Sports Direct is a special case when it comes to our position in the retail market and our relationship with third party brands. We cannot be compared with any other retailer and thus trying to fit our judgements into the norm is completely illogical. There is no black and white supporting evidence or historic analysis that supersedes our knowledge and experience which indicates that a level of provision is required that is not fully quantifiable through normal methods. We hold a consistent provision within the boundaries of our analysis and judgement, which means higher inventory levels will mean a greater provision and lower inventory levels mean a lower provision, inherently this is a logical position to take before going into any further detail. We have no wish to manipulate an inventory provision year on year because there is no definitive piece of paper to support the provision level.

To give more clarity on the judgemental elements of our inventory provisions highlights the brand pressure we are under from some of our key suppliers.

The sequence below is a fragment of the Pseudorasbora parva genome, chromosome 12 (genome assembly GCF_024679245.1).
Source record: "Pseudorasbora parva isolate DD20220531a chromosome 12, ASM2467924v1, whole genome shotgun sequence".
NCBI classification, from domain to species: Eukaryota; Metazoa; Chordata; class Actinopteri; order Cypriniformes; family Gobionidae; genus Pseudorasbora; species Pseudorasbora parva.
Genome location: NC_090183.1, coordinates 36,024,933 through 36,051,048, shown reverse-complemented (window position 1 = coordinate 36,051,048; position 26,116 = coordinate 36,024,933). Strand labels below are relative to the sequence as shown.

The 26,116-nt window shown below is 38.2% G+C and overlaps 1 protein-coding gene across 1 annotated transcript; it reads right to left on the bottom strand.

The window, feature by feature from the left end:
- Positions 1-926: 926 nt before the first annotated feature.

A number of years ago our key third party suppliers said that the Sports Direct group had to elevate its offering away from a traditional discount model of 'stack them high sell them low'. As has been well documented in our annual reports and in the media in recent years we have been on a program of serious investment in our elevation strategy including the purchase and superior fit out of freeholds. Even though our third party brand partners by their own admission think we have done a superb job of elevating our stores, we still do not receive as quickly as we would like the premium product we feel the stores deserve. This, combined with our competition getting stronger, increases the risk of us being cut off completely by these suppliers. When we are not providing the right product at the right time at the right price the consumer will not visit our stores and thus ancillary purchases will not be made, hence a greater risk against our remaining inventory.

As another example with some inventory that we have been allowed by the third party brands, we are purchasing significant levels of inventory cover to ensure we have sufficient product to drive footfall in the future, with greater inventory cover there is greater risk of the products going out of fashion. This is not quantifiable with supporting pieces of paper hence a judgement needs to be and has been taken. These relationships also come in an increasingly difficult, and indeed unpredictable retail market hence an historic view cannot be considered on its own to be a useful indicator of future outcome.

Further information with regard to the Group's significant judgements in relation to the inventory provision will be provided within the critical accounting judgements and estimates of the Annual Report.